Sartorial Love/Hate: Casentino Coats

“Jesus. His coat has seen better days” a colleague murmured as we were flicking through some of the best captures of the biannual peacock-fest that is PittiUomo. It was somewhat inevitable coming from someone who hadn’t yet managed to stretch their sartorial imagination beyond multi-deal Jermyn Street shirts, Barbour paddock jackets and suits from Marks & Spencer.

Their idea of texture is, understandably, confined to silk twills, smooth Super 100s wools and Oxford-cloth cotton. Whilst harsh to call it pedestrian, it is rather wedded to the conventional. And so the distinctive Casentino fabric, with its curious similarity to pilled wool – which afflicts jumpers, cardigans and other woollen wearas a result of friction – is undoubtedly strange. After all, why would you want a coat that looks like it has been someone’s favourite for one decade too many.

“Some new-fangled trendy thing” the colleague surmised, folding his arms and shaking his head.

Not a bit of it. Casentino is an ancient fabric. Long renowned for being strong and warm, it has been used in making blankets for animals and for clothing cold Franciscan friars since the Middle Ages. It then moved from mere practicality to aesthetic heights when it became desirable for its distinctive ‘curls’ in the 19th century, counting amongst its famous wearers the composers Giuseppe Verdi and Giacomo Puccini.

One of the more well-known examples of the Casentino coat is Audrey Hepburn as Holly Golightly in Breakfast At Tiffany’s wearing a double-breasted Hubert de Givenchyorange version (orange being the signature colour of Casentino). It is this mid-century aesthetic that has endured; with sparkling heels, gleaming sunglasses and a fur hat in supporting roles, lifting the Casentino to the giddy heights of chic Hollywood glamour.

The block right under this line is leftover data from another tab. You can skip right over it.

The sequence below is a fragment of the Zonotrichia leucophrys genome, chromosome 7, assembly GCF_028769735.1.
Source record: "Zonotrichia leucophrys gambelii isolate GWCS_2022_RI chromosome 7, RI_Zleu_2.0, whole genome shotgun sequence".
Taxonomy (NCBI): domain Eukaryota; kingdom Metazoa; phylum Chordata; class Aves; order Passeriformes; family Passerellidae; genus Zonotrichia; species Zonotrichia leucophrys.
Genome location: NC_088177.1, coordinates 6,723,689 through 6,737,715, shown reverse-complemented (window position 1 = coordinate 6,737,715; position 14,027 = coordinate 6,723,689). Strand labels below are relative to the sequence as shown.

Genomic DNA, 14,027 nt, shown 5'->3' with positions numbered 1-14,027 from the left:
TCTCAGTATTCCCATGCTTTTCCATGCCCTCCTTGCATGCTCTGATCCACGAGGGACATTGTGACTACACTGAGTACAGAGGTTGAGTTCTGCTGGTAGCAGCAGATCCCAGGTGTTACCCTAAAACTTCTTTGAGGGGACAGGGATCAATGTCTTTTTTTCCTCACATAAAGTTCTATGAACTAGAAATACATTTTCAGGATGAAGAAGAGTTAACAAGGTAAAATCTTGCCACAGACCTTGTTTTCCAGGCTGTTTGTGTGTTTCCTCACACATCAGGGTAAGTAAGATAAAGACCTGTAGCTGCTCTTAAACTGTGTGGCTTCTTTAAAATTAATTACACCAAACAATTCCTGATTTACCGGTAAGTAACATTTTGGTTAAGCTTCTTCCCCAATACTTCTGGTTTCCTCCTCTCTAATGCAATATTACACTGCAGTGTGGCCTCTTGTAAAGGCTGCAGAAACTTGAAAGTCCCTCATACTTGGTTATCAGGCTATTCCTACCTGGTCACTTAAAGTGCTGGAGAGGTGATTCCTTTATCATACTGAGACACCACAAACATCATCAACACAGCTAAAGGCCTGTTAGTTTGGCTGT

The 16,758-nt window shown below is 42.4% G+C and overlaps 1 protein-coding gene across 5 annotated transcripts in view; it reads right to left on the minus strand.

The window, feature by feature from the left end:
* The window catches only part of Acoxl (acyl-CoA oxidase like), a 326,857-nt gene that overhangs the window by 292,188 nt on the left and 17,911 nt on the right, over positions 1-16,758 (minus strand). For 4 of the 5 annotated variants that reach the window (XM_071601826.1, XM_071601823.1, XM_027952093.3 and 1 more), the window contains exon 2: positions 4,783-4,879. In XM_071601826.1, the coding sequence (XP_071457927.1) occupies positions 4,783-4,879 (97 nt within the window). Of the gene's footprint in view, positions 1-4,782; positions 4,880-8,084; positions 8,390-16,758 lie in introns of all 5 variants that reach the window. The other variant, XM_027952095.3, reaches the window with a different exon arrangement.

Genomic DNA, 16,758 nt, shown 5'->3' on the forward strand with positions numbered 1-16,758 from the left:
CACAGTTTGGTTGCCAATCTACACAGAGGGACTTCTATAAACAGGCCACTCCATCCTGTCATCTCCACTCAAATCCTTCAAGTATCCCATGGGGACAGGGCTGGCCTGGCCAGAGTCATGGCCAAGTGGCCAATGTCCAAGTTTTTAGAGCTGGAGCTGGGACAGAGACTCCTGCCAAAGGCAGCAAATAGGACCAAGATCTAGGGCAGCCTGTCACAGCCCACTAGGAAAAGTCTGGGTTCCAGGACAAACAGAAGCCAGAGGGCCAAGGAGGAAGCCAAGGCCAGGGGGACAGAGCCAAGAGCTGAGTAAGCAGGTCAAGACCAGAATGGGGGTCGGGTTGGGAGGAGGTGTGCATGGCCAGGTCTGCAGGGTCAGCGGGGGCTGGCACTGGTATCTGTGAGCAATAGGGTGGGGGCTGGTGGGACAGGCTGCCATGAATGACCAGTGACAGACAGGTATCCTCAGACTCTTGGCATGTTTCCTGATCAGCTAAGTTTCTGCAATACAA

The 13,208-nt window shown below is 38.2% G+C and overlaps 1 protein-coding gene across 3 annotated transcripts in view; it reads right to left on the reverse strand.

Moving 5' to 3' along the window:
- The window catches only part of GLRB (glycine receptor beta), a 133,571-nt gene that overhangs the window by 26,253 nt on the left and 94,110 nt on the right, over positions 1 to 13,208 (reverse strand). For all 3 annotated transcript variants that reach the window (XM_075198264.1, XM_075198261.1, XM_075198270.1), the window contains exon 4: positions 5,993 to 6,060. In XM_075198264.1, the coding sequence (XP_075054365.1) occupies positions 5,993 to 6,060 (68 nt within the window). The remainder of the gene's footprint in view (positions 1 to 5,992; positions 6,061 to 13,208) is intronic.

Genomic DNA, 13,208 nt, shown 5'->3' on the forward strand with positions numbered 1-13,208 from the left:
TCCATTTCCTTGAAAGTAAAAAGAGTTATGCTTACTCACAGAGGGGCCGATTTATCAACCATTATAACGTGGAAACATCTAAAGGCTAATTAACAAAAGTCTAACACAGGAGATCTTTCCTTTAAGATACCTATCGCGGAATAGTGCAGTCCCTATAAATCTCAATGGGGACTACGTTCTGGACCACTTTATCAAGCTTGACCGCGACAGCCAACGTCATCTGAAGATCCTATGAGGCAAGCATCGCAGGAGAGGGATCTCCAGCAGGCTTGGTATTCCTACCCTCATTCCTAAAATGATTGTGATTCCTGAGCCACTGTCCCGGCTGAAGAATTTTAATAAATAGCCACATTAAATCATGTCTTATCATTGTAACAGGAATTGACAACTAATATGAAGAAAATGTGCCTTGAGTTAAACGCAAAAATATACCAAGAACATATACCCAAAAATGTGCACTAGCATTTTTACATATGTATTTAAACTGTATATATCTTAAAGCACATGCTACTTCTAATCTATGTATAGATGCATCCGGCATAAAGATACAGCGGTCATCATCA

More recently, it has been seen on the many dandies prowling around PittiUomo every January; an appropriate environment given the material’s connection with Florence and Tuscany. After all, Casentino is named after a valley area to the east of that great Renaissance city.

And, like most PittiUomo trends, the skilful execution of such fashion can persuade admirers to action.

“I really want a Casentino coat!” men have been gushing online, with the unlikely gusto normally associated with boyhood dreams like driving a Ferrari or sleeping with a supermodel.

However, others struggle to see any appeal in the fabric, reacting to its distinctive texture in much the same way that the Prince of Wales responds to modernist architecture: why would something be made intentionally ugly and then considered uniquely beautiful? “It looks like my granny’s bath mat!” another colleague exclaimed “There’s no way anyone can pull this off, unless they’re a model.”